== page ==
Looking for something fun and exciting in business?
Create your business model!
by Chia-Li Chien | Feb. 13, 2013
During 2001, Apple's revenue was on a steady decline and the company was struggling. That year, they opened the very first Apple store for the purpose of positioning the newly developed and released iPod.
By 2002, there were about twenty-five Apple Stores producing $100 MM in total revenue.
By 2004, iTunes had hit $50MM in sales revenue. The company would have found it tricky to plan around and deal with such an unexpected revenue stream if it had not captured it in their 2001 Business Model.
In helping business owners build value in their business, one of my team’s goals is to help entrepreneurs stay focused and true to their business passion and purpose. We often find ourselves talking to business owners who want to “grow,” but don’t really even know what that means to their company—much less how to make it happen!
Make it grow
There are really only two ways for $3MM to $200MM businesses to grow—
1) They can expand their existing market/expand their existing market share.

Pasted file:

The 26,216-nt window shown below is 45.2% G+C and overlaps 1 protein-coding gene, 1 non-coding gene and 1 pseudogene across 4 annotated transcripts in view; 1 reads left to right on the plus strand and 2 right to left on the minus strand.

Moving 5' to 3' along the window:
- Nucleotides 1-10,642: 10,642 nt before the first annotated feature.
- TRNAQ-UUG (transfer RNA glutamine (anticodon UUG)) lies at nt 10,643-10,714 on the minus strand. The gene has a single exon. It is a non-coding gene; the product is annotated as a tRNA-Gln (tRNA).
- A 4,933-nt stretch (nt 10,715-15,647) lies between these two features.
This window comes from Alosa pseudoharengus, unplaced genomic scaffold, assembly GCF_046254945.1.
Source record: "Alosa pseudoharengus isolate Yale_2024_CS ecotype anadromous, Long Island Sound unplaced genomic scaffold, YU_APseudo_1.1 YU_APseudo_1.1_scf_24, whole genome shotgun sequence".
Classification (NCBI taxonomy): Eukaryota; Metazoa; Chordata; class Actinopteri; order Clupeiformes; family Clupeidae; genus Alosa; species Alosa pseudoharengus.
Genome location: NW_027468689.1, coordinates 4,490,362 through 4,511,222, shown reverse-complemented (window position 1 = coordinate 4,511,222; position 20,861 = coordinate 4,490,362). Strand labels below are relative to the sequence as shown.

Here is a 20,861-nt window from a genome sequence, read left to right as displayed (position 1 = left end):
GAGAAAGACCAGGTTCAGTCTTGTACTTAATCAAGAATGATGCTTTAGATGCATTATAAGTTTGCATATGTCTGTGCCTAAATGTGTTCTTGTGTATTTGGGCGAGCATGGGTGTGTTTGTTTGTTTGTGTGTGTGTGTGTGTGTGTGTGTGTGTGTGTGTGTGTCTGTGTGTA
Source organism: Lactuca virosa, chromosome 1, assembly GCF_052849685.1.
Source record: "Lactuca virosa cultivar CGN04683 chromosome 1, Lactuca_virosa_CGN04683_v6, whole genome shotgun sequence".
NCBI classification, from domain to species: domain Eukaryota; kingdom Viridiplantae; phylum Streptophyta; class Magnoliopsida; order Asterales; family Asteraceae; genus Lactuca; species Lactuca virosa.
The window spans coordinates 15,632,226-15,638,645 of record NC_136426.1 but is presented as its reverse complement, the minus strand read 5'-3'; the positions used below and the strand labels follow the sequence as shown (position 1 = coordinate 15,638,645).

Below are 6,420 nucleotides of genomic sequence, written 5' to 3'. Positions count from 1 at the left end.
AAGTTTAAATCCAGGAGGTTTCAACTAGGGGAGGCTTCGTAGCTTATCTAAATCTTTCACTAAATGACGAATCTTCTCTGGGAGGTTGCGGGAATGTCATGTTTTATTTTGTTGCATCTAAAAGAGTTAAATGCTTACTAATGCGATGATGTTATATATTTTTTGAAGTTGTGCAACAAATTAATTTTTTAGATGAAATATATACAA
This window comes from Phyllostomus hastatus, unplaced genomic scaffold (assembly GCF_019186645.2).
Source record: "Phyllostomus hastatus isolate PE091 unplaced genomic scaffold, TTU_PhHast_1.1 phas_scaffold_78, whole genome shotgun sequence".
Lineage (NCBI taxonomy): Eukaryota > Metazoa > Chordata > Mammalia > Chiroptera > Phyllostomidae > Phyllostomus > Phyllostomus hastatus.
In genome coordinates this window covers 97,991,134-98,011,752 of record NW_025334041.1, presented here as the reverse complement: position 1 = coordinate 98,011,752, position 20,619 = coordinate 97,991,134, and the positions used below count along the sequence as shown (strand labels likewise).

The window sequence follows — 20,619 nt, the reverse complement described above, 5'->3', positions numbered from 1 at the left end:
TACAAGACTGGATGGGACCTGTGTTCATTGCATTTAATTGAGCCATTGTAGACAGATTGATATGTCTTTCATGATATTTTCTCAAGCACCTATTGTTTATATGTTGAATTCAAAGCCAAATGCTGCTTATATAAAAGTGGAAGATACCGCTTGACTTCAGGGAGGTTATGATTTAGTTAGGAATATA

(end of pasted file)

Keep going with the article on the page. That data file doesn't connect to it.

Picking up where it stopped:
2) They can create/innovate a new product or service.
Obviously, Apple was able to grow into the first way by accomplishing the second. But without creating and following a business model for the product launch, they may have lost their way. After all, a business model is actually a map.
All the reasons why not
So it’s always a puzzle to me why a business owner doesn’t take the time to create a business model so that they can see where they are and see where they are going. Objections I hear are—
- We don’t have the time to stop to do this.
- I can’t get my key management team to work together on this.
- Why create a model when I’ll probably change directions before the ink is dry?
- I don’t see how a business model can help me build value in my business.
- I have no idea where to start or how to create a business model that is unique as well as beneficial to my business.